The presidents of Italy and Montenegro ceremonially turned on an undersea power cable connecting the two countries via the Adriatic sea last month, making Montenegro a Balkan energy hub at the turn of a switch. The total cable length between Pescara and Cape Jaz is 455km, of which the submarine section is 433km long. It runs along the Adriatic seabed at depths of more than 1,000 metres. It represents a new transit route for energy, connecting the electricity systems in Italy, Montenegro, Serbia, Bosnia and Herzegovina and Romania. Installation cost for the cable was EUR 1.15bn. The project includes an interconnection between Montenegro and Italy, the construction and enhancement of the internal 400 kV network in Montenegro, and the construction of 400 kV overhead lines between Montenegro, Serbia and BiH. It is operated by Terna, the Italian electricity transmission system operator. Infrastructure represents the first “energy bridge” between the European Union and the Balkans and promotes the integration of energy markets, guaranteeing high standards of safety, security and sustainability of the Montenegrin, Italian and European electricity systems, Montenegrin President Milo Djukanovic and his Italian counterpart Sergio Mattarella said at a ceremony in Lastva Grbaljska, near the coastal town of Kotor. The Montenegrin government said that several countries in eastern and southeastern Europe had expressed interest in agreeing with Montenegro on use of the cable.
The Organisation for Economic Co-operation and Development (OECD) has downgraded Slovenia’s 2019 GDP growth forecast from 3.4% to 3.1%, after already changing Slovenia’s forecast for the year from 3.6% to 3.4% in May. Growth in 2020 and 2021 is expected to be similar at 3% and 3.1%, respectively. The OECD says that private consumption will continue to be the main driver of growth, supported by higher wages and solid employment gains. “Uncertainty about the external environment will slow the pace of new business investment. Improvements in export performance will slow with rising labour unit costs.” Fiscal policy will remain supportive of growth in the coming two years, driven by higher public sector wages and social transfers, the OECD adds. Economic growth is projected to remain mostly stable in 2020 and 2021. A deterioration in cost competitiveness, owing to higher labour costs and weak productivity gains, will hold back export growth, according to the OECD. The European Bank for Reconstruction and Development expects Slovenia’s GDP to grow 3.0%, the International Monetary Fund (IMF) 2.9%, the government macroeconomic think tank IMAD 2.8% and the European Commission 2.6%.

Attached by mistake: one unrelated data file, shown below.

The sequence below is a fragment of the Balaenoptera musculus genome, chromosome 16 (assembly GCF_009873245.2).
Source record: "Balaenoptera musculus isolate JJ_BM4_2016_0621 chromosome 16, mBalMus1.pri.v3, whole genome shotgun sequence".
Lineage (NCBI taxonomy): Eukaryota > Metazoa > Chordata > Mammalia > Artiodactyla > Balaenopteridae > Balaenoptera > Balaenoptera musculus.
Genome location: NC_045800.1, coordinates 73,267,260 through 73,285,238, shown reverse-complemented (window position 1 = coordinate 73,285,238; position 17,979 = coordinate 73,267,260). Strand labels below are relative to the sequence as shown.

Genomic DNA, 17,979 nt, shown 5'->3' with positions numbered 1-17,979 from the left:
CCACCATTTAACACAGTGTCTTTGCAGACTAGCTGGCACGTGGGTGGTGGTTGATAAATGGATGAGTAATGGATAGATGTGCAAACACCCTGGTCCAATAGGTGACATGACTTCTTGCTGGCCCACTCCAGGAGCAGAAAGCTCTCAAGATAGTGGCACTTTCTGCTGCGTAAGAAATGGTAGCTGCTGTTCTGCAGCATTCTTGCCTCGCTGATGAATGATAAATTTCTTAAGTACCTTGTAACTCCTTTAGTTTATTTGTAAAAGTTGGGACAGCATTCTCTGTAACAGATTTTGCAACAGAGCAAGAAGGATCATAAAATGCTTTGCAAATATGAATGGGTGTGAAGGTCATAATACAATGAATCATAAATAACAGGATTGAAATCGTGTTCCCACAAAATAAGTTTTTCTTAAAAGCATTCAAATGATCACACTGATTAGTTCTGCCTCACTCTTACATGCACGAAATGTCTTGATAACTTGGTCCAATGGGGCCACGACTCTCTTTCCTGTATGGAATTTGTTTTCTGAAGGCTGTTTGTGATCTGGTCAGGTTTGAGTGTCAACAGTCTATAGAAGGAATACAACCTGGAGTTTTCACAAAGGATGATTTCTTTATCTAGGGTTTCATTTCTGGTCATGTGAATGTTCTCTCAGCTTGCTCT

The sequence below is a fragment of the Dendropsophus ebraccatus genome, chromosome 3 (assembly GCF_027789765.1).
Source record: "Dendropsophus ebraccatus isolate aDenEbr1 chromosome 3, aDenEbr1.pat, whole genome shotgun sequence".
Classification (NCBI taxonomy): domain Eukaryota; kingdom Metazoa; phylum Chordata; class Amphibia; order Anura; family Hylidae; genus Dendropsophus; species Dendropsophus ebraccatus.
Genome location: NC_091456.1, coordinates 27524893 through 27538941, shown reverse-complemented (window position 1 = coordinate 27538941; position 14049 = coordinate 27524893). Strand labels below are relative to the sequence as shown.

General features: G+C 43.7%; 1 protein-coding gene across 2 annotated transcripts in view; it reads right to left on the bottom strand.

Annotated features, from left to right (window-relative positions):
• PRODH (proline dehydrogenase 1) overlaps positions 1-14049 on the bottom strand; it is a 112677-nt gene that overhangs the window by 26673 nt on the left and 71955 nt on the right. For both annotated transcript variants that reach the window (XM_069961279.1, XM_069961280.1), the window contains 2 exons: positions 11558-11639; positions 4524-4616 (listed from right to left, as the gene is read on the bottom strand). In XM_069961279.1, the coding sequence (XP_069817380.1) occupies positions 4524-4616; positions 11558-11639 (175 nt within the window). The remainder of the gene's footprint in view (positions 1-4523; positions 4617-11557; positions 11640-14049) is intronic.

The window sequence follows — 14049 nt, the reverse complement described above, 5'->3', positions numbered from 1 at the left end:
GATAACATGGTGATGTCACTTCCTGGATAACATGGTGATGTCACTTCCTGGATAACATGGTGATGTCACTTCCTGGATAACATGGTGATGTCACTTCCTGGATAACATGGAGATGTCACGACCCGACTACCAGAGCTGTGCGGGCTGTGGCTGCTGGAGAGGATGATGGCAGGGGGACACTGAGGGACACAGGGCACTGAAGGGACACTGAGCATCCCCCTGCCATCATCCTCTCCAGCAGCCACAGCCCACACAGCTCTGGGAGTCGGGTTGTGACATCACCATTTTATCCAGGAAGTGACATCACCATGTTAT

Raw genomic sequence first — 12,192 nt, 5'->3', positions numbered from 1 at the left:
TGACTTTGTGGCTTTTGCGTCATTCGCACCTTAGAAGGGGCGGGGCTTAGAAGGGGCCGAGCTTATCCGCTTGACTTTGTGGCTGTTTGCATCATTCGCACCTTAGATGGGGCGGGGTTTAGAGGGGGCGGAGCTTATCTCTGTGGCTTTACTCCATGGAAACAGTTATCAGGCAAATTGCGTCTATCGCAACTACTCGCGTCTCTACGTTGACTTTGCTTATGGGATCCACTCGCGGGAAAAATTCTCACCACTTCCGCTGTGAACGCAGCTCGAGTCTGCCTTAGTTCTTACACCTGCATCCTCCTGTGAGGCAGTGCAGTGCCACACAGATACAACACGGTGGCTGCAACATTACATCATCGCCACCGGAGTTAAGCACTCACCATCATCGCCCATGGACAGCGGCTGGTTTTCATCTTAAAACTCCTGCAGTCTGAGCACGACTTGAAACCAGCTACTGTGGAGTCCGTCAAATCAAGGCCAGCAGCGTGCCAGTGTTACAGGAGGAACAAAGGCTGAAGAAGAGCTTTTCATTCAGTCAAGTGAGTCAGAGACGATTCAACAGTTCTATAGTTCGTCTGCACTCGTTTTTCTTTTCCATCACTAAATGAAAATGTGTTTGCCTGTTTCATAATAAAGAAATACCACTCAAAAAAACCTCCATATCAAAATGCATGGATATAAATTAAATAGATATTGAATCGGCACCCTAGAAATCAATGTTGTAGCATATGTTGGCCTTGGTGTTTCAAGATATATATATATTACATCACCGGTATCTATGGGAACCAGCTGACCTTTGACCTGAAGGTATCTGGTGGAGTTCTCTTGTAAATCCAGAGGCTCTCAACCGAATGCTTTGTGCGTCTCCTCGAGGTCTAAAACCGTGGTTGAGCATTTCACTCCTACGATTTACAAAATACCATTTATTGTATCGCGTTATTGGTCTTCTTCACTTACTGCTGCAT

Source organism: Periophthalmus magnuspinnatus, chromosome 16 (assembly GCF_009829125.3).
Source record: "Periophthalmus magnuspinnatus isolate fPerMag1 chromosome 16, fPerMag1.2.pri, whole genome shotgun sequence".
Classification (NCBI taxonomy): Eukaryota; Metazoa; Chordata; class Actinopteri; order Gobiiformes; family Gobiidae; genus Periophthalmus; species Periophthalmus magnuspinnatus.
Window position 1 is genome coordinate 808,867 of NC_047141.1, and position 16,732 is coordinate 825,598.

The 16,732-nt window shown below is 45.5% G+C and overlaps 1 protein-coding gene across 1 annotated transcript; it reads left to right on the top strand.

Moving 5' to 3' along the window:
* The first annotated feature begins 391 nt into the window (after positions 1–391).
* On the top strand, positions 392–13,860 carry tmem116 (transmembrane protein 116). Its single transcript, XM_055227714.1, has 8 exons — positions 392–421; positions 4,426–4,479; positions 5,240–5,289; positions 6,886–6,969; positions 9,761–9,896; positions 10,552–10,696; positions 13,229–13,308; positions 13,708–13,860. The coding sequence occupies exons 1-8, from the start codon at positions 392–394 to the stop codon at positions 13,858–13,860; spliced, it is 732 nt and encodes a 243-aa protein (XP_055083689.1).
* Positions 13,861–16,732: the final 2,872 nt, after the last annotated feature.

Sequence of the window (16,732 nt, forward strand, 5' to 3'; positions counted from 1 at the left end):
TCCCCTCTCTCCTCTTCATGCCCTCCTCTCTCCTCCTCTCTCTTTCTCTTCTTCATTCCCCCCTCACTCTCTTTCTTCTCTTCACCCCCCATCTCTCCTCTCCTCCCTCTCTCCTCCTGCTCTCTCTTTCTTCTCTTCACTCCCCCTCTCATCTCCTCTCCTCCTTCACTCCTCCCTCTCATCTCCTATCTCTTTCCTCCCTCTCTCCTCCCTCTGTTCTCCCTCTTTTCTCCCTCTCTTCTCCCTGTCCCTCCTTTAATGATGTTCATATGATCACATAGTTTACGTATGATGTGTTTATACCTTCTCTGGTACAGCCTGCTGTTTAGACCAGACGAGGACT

BiH’s the tripartite presidency of Bosnia and Herzegovina appointed Bosnian Serb Zoran Tegeltija as Chairman of the Council of Ministers, after an agreement was reached between the three sides over next NATO steps. The appointment clears the way for the establishment of the state government, after more than a year of wrangling between the three main nationalist parties on its bid to join the NATO. The parties disagreed on whether to activate the country’s NATO Membership Action Plan, MAP, a prerequisite for any eventual accession to the military alliance. Dodik opposed submitting the so-called Annual National Plan for MAP and the Bosnian Serbs on the whole oppose NATO accession. Željko Komšić, the Croat member of the Bosnian presidency said an agreement was reached on Bosnia’s Annual National Programme. Tegeltija, a former finance minister of Bosnia’s mainly Serb Republika Srpska entity, is a member of the Alliance of Independent Social Democrats, SNSD, led by Milorad Dodik, the Serb member of Bosnia’s tripartite presidency.
The United Nations World Tourism Organisation (UNWTO) has appointed Slovenia’s master chef Ana Roš as an official UNWTO ambassador for gastronomy tourism. The organisation’s Zurab Pololikashvili said Roš’s commitment to the use of local ingredients served as an example that contributed to sustainable entrepreneurship. “Ana Roš swears by ‘from the garden to the plate’ philosophy and what she does not produce in her home herb and vegetable garden, she obtains from her wide network of local suppliers. She is passionate about combining traditional local dishes with modern cooking methods,” the Slovenian Tourist Board (STO) said on the occasion. Roš commented by saying it showed “what Slovenian gastronomy or any other similar ambitious activity is capable of achieving”. “For me the ambassador title is not an award but an encouragement to stay an example for those who doubt they can really succeed in what they are pursuing and only need a little encouragement to get even better,” she added.